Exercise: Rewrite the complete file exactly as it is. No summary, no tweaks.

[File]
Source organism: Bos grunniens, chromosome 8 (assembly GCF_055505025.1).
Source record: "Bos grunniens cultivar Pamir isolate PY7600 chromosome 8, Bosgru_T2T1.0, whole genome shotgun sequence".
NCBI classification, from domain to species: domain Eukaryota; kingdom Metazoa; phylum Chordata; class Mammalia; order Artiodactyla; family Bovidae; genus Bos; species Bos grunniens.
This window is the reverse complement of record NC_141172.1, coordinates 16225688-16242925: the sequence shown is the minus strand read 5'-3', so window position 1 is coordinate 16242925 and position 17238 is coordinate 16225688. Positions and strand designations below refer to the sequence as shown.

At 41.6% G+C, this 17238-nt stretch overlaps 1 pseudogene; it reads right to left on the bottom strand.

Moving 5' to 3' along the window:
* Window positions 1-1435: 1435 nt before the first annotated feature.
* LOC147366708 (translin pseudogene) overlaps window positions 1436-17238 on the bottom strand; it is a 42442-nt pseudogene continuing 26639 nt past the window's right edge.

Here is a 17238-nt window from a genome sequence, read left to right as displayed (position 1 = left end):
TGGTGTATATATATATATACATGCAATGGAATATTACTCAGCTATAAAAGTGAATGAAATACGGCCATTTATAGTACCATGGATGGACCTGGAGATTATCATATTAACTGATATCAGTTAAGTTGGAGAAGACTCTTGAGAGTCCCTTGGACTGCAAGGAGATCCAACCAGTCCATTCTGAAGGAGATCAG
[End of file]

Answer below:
Source organism: Bos grunniens, chromosome 8 (assembly GCF_055505025.1).
Source record: "Bos grunniens cultivar Pamir isolate PY7600 chromosome 8, Bosgru_T2T1.0, whole genome shotgun sequence".
NCBI classification, from domain to species: domain Eukaryota; kingdom Metazoa; phylum Chordata; class Mammalia; order Artiodactyla; family Bovidae; genus Bos; species Bos grunniens.
This window is the reverse complement of record NC_141172.1, coordinates 16225688-16242925: the sequence shown is the minus strand read 5'-3', so window position 1 is coordinate 16242925 and position 17238 is coordinate 16225688. Positions and strand designations below refer to the sequence as shown.

At 41.6% G+C, this 17238-nt stretch overlaps 1 pseudogene; it reads right to left on the bottom strand.

Moving 5' to 3' along the window:
* Window positions 1-1435: 1435 nt before the first annotated feature.
* LOC147366708 (translin pseudogene) overlaps window positions 1436-17238 on the bottom strand; it is a 42442-nt pseudogene continuing 26639 nt past the window's right edge.

Here is a 17238-nt window from a genome sequence, read left to right as displayed (position 1 = left end):
TGGTGTATATATATATATACATGCAATGGAATATTACTCAGCTATAAAAGTGAATGAAATACGGCCATTTATAGTACCATGGATGGACCTGGAGATTATCATATTAACTGATATCAGTTAAGTTGGAGAAGACTCTTGAGAGTCCCTTGGACTGCAAGGAGATCCAACCAGTCCATTCTGAAGGAGATCAG